Duck Stamps and Conservation
The Migratory Bird Hunting and Conservation Stamp (the "Duck Stamp") is an easy, cost-effective way for hunters, birders, environmental educators, and other conservationists to contribute to the protection of natural habitat for the benefit of migratory birds and other wildlife. 98 cents out of every dollar collected from sales of the Stamp goes directly into a fund set aside specifically for expansion of the federal National Wildlife Refuge system.
For more information on duck stamps visit the site of the Friends of the Migratory Waterfowl Stamp or the National Duck Stamp Collectors Society.
FEDERAL DUCK STAMP
Each year a new duck stamp design is selected by a panel of judges in the only art competition sponsored by the United States government. The winning entry becomes the Department of the Interior’s “Migratory Bird Hunting and Conservation Stamp”, the emblem of one of the nation’s most successful conservation programs. Since its inception in 1934, revenue from federal duck stamp sales has been used to add more than six million acres to the National Wildlife Refuge System. Following a tradition of more than 80 years the winning design is also being made available in the form of a limited edition print, allowing you to proudly display this classic American art form along with your actual federal stamp a beautiful visual statetment of your support of this vital national program.
The duck stamp contest is open to citizens of the United States. Entries are submitted according to rigorous specifications regarding eligible species, image size, matting and even the thickness of the painting. On the opening day of the contest a panel of five judges is announced. Each judge is required to have expertise in either art, waterfowl, stamps, or wildlife conservation. The judges view several hundred entries over the course of three days, scoring each on the basis of its artistic merit, anatomical accuracy, and suitability for engraving. The paintings are presented anonymously, and the judges are not allowed to see the votes of the other judges or to discuss the artwork during the contest.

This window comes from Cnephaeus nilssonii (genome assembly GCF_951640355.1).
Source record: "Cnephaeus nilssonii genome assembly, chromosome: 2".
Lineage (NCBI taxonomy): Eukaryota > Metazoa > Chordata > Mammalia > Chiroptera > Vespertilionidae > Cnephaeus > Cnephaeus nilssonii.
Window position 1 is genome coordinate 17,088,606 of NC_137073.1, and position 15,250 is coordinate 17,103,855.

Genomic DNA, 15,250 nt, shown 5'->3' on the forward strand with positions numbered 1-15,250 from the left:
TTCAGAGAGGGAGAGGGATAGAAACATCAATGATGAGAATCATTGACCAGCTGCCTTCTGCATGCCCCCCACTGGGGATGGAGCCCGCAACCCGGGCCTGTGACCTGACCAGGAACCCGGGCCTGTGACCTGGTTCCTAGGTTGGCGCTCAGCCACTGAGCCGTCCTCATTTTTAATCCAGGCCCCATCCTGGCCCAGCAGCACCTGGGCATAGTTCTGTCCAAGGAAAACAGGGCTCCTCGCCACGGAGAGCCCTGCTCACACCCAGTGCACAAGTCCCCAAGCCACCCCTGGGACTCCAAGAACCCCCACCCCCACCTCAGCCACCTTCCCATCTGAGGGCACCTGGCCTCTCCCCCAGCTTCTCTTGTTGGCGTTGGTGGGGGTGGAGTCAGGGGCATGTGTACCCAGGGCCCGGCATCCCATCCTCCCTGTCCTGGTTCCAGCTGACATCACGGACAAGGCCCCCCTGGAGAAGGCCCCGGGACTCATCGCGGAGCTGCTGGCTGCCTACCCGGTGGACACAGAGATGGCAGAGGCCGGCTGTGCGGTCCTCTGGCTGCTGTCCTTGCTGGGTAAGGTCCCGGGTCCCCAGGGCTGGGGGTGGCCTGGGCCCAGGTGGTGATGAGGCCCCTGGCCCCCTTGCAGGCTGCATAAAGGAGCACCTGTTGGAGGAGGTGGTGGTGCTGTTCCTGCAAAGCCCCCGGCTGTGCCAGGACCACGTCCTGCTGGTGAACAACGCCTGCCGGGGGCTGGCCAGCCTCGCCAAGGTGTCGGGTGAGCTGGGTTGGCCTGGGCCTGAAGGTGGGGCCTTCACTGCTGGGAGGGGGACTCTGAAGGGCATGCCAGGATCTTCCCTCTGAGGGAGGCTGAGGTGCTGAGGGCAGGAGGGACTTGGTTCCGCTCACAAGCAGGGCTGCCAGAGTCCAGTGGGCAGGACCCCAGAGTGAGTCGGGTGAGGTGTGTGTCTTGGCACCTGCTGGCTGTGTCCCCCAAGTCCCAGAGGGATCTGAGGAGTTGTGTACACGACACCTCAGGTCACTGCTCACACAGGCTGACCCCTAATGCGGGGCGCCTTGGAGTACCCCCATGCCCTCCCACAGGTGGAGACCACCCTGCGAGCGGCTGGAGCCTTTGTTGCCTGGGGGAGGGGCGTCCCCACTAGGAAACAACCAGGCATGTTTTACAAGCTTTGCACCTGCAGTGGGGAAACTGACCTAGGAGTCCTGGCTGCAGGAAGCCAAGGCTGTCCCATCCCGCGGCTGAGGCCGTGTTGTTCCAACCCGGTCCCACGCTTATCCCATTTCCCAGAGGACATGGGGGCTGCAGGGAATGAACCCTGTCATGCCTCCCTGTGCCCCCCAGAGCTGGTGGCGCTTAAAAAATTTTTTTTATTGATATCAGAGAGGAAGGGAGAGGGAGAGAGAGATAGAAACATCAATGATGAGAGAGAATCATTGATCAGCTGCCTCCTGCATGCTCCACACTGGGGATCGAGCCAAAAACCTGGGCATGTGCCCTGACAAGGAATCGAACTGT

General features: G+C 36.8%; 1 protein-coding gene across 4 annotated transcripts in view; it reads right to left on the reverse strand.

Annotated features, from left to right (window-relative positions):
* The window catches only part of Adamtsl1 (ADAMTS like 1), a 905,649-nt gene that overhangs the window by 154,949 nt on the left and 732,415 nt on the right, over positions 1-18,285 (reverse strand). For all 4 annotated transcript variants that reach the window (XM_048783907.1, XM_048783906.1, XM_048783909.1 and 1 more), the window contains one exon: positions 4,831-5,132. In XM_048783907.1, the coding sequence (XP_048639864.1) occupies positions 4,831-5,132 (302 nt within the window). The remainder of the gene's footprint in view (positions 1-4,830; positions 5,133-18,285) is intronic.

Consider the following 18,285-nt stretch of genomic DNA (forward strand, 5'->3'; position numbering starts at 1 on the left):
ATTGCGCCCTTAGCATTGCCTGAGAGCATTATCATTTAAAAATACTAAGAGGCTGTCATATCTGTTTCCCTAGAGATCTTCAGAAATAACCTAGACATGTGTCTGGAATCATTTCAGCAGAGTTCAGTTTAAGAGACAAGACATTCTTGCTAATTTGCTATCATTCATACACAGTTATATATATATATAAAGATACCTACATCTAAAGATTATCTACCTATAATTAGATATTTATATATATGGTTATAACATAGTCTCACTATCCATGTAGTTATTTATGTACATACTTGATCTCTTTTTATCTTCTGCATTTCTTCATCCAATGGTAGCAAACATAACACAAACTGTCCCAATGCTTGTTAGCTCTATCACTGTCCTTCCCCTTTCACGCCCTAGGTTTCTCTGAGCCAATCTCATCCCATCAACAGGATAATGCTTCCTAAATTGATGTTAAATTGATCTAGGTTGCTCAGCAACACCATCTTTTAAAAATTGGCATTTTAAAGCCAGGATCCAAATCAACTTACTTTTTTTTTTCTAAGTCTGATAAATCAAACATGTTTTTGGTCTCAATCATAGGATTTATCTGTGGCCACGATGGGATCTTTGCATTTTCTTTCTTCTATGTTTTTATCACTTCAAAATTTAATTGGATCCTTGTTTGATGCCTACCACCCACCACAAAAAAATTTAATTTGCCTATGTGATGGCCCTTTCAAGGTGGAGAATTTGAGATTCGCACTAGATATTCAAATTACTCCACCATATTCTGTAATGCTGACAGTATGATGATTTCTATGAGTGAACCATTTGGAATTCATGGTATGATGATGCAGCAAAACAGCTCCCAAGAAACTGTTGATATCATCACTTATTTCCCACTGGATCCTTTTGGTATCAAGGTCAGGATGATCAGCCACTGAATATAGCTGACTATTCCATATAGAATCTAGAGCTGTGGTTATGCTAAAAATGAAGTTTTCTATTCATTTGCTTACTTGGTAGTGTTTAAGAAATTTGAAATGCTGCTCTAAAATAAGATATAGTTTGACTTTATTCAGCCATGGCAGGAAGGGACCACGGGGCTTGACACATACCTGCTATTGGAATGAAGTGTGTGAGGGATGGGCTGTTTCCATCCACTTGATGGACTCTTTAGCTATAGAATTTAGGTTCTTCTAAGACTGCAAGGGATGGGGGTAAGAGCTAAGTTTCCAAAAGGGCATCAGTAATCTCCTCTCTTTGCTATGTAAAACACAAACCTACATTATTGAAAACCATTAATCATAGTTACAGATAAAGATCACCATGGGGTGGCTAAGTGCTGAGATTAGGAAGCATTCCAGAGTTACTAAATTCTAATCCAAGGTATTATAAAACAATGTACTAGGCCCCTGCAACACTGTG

Judges for the 2016-2017 stamp contest were Donald Messersmith, University of Maryland professor emeritus, who taught courses in entomology, ornithology and environmental education; James O’Donnell, museum specialist in the Collections Department of the Smithsonian National Postal Museum; Constance Sanchez, director of the Important Bird Areas Program with the National Audubon Society; and artist and author Jonathan Alderfer, the birding consultant for National Geographic Books.
Duck Stamp HistoryJ.N. “Ding” Darling
designed the very first federal Duck Stamp in 1934. Beginning in 1949, the U.S. Fish and Wildlife Service has sponsored a stamp design contest featuring wildlife artists from across the country.
The stamp has recently been the subject of books such as "The Duck Stamp Story by Bob Dumaine & Eric J. Dolin , "The Wild Duck Chase by Martin J. Smith, and the soon-to-be-released "The Million Dollar Duck" a film by Brian Golden Davis.